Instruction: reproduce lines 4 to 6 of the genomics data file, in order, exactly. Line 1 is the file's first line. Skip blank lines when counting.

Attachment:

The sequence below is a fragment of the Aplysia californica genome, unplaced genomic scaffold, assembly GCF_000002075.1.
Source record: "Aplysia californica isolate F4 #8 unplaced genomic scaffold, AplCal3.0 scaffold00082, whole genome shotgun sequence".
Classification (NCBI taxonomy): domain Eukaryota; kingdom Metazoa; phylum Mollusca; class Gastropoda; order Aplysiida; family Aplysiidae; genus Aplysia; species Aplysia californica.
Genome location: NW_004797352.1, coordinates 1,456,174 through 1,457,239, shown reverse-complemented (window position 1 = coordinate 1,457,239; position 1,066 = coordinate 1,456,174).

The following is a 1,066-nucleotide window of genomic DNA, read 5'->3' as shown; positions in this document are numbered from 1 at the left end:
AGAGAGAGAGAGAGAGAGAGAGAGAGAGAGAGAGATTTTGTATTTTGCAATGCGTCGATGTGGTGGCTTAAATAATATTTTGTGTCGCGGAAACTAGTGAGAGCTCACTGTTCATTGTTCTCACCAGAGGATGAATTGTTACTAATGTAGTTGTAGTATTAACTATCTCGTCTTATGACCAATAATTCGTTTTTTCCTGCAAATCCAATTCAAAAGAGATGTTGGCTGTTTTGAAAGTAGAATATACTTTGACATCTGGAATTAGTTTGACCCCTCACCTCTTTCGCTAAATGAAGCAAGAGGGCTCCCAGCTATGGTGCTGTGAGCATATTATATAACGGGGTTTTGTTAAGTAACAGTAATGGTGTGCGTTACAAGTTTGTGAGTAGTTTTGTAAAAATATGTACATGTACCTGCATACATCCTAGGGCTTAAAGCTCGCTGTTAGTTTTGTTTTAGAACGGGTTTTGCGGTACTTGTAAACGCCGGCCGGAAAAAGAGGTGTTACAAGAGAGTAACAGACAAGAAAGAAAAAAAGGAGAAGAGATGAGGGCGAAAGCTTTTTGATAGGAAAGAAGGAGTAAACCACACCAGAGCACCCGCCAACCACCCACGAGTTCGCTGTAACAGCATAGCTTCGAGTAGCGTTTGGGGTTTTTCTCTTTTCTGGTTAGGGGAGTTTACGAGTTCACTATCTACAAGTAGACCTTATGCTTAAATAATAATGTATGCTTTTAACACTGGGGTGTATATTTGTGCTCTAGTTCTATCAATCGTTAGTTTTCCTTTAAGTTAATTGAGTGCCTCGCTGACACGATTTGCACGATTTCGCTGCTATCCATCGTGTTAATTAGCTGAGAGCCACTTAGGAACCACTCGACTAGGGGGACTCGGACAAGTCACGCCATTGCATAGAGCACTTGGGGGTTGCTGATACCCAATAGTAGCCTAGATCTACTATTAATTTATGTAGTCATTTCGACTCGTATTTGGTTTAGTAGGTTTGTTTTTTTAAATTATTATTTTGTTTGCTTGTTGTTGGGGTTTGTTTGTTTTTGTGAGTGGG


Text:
Genome location: NW_004797352.1, coordinates 1,456,174 through 1,457,239, shown reverse-complemented (window position 1 = coordinate 1,457,239; position 1,066 = coordinate 1,456,174).

The following is a 1,066-nucleotide window of genomic DNA, read 5'->3' as shown; positions in this document are numbered from 1 at the left end:
AGAGAGAGAGAGAGAGAGAGAGAGAGAGAGAGAGATTTTGTATTTTGCAATGCGTCGATGTGGTGGCTTAAATAATATTTTGTGTCGCGGAAACTAGTGAGAGCTCACTGTTCATTGTTCTCACCAGAGGATGAATTGTTACTAATGTAGTTGTAGTATTAACTATCTCGTCTTATGACCAATAATTCGTTTTTTCCTGCAAATCCAATTCAAAAGAGATGTTGGCTGTTTTGAAAGTAGAATATACTTTGACATCTGGAATTAGTTTGACCCCTCACCTCTTTCGCTAAATGAAGCAAGAGGGCTCCCAGCTATGGTGCTGTGAGCATATTATATAACGGGGTTTTGTTAAGTAACAGTAATGGTGTGCGTTACAAGTTTGTGAGTAGTTTTGTAAAAATATGTACATGTACCTGCATACATCCTAGGGCTTAAAGCTCGCTGTTAGTTTTGTTTTAGAACGGGTTTTGCGGTACTTGTAAACGCCGGCCGGAAAAAGAGGTGTTACAAGAGAGTAACAGACAAGAAAGAAAAAAAGGAGAAGAGATGAGGGCGAAAGCTTTTTGATAGGAAAGAAGGAGTAAACCACACCAGAGCACCCGCCAACCACCCACGAGTTCGCTGTAACAGCATAGCTTCGAGTAGCGTTTGGGGTTTTTCTCTTTTCTGGTTAGGGGAGTTTACGAGTTCACTATCTACAAGTAGACCTTATGCTTAAATAATAATGTATGCTTTTAACACTGGGGTGTATATTTGTGCTCTAGTTCTATCAATCGTTAGTTTTCCTTTAAGTTAATTGAGTGCCTCGCTGACACGATTTGCACGATTTCGCTGCTATCCATCGTGTTAATTAGCTGAGAGCCACTTAGGAACCACTCGACTAGGGGGACTCGGACAAGTCACGCCATTGCATAGAGCACTTGGGGGTTGCTGATACCCAATAGTAGCCTAGATCTACTATTAATTTATGTAGTCATTTCGACTCGTATTTGGTTTAGTAGGTTTGTTTTTTTAAATTATTATTTTGTTTGCTTGTTGTTGGGGTTTGTTTGTTTTTGTGAGTGGG